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Levers of Leadership Success: Tips from ATD 2016

This week, we’re presenting valuable tips for trainers that were shared at the annual Association for Talent Development (ATD) Conference and Exposition held recently in Denver, Colorado. Today, we hear from Jack Zenger, CEO of Zenger Folkman, on 6 Leadership Levers that drive great results.

Remember when gas was $4 a gallon? We found out we had fuel reserves we didn’t know about, says Zenger, and this same issue of hidden resources is a major problem for organizations. There is a giant potential reservoir of untapped and undeveloped leadership talent within nearly every organization. One such pool is women, says Zenger. Entry-level talent is about 50/50, but when you go up to CEO level, only about 3% of them are women. It’s an untapped talent pool.

There are many competencies differentiating poor, good, and extraordinary leaders, and 360-degree feedback is the best way to assess them. “The more effective the leader, the more committed the employees are,” says Zenger. The least effective leaders have about a 20% satisfaction/commitment rate among employees, while the most effective have about 80%.

However, some organizations resist 360-degree feedback, says Zenger. Some have had negative experiences with a “weakness-based” 360-degree process. For others, key leaders were uneasy about upward feedback. Sometimes the national culture does not endorse feedback from subordinates to their leaders. Or, some companies just plain feel that they’ve been surveyed to death and don’t want to have yet another assessment.

A few organizations plan to use a 360-degreee feedback system in the future—but want effective development now.

So, what can be done without 360-degree feedback? You can still create a leadership development process that can open doors for more organizations, says Zenger.

The Leadership Levers

Avoid the competency language, says Zenger. Basic capabilities are broader than competency, and people should have at least a minimal capability in these six leadership levers:

  1. Innovation. The best leaders create an environment where people are encouraged to find a better way and work toward continual improvement.
  2. Relationships. Work in a positive way with others, build trust, and collaborate toward good results.
  3. Acumen. When leaders understand how the business makes money or the technology underlying their products and services, their effectiveness is greater.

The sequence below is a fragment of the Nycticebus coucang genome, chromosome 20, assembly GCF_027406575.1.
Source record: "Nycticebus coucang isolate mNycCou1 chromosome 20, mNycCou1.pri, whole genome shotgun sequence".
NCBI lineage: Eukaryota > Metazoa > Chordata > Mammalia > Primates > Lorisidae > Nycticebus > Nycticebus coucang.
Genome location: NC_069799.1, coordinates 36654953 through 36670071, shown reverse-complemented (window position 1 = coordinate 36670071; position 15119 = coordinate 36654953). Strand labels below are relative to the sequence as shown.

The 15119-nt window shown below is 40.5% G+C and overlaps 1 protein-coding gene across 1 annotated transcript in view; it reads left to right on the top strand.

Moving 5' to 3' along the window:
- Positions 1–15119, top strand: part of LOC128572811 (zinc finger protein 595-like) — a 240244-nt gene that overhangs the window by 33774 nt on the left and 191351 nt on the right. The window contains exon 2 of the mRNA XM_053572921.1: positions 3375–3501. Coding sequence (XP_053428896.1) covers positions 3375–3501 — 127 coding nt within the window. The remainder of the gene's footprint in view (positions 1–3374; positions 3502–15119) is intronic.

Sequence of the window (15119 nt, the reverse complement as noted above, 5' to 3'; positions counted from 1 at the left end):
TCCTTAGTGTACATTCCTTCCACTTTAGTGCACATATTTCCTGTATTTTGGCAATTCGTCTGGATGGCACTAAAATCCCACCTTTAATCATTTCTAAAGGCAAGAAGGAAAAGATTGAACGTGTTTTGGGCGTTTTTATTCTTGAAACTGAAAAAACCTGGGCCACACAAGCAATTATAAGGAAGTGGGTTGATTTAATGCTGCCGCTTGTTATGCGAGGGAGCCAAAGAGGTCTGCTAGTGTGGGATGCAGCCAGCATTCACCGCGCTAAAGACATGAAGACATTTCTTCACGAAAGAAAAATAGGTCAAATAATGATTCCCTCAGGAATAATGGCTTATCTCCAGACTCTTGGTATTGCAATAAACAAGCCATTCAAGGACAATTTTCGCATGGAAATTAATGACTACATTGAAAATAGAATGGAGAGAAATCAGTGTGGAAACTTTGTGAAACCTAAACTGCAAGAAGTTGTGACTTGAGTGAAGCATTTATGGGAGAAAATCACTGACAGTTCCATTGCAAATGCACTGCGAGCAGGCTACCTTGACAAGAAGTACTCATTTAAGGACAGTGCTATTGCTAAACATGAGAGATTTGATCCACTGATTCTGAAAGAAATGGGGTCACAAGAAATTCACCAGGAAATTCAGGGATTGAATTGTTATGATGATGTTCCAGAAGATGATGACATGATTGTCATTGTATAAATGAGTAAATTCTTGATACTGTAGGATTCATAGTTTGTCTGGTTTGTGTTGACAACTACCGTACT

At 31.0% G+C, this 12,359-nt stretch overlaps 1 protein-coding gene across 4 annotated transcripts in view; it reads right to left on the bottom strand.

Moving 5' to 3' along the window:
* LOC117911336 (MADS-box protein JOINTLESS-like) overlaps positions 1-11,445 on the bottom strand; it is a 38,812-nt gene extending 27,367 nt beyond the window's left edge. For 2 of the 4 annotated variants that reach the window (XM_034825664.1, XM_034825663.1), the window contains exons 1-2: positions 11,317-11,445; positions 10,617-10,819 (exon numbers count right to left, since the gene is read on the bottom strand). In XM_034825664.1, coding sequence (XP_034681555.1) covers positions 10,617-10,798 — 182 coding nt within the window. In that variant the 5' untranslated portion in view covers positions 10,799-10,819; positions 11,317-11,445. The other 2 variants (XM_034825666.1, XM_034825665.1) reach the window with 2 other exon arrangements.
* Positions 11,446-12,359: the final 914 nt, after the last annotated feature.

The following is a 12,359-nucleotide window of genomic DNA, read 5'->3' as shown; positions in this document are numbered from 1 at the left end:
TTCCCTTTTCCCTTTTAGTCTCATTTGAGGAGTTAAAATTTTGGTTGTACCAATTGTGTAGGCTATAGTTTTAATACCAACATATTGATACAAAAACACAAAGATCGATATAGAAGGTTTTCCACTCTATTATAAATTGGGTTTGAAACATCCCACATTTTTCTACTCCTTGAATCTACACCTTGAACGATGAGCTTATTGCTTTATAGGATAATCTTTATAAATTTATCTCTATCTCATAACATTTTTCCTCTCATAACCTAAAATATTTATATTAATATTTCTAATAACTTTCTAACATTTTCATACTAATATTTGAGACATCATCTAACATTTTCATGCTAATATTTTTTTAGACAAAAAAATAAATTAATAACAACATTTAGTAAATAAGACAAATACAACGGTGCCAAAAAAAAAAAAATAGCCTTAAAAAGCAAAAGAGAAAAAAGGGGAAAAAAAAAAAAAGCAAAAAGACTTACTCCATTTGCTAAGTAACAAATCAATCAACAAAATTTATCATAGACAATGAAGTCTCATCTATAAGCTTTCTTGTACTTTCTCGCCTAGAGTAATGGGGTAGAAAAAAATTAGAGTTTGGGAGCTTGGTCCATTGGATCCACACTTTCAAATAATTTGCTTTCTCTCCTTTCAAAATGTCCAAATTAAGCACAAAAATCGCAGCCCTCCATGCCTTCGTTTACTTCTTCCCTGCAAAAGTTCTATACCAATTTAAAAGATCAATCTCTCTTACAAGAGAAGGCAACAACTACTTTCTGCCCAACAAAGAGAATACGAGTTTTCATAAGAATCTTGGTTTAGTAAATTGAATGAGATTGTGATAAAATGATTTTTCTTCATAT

4. Inspiration. Delivering results is often the “push,” but leaders also need to know how to “pull” by inspiring and motivating.
  5. Strategic vision. Effective leaders help people focus on future goals and objectives, and they provide a clear vision.
  6. Execution. Leadership is ultimately about efficiently producing good results.

 

Zenger says that building a profound strength in just one of these leadership levers raises you to the 72nd percentile of global leaders! With strengths in all six, you’re up to the 99th percentile.

Strengths or Weaknesses: What Do You Focus On?

“There absolutely is a time and place for people to focus on a weakness that is preventing good performance,” says Zenger, and it’s only a lack of action that is a real problem. But he feels that thinking about strengths is a much bigger payoff.

Most leadership program participants benefit from emphasis on building strengths, and contrary to what some have taught, strengths developed to the maximum do not become weaknesses. Take assertiveness for example, which can be indeed be carried too far—but that’s not a strength, says Zenger. That’s a behavior.

Zenger says that fixing weaknesses improved leadership performance by 12 points—but building on strengths improved performance by 26 points. Why? Because it’s a lot more fun to work on something connected to personal passion than it is to focus on a weakness.

One final thought from Zenger: In order to be effective, leaders cannot be incompetent in any of the six levers.

In tomorrow’s Advisor, we present tips for successful compliance training from ATD 2016.

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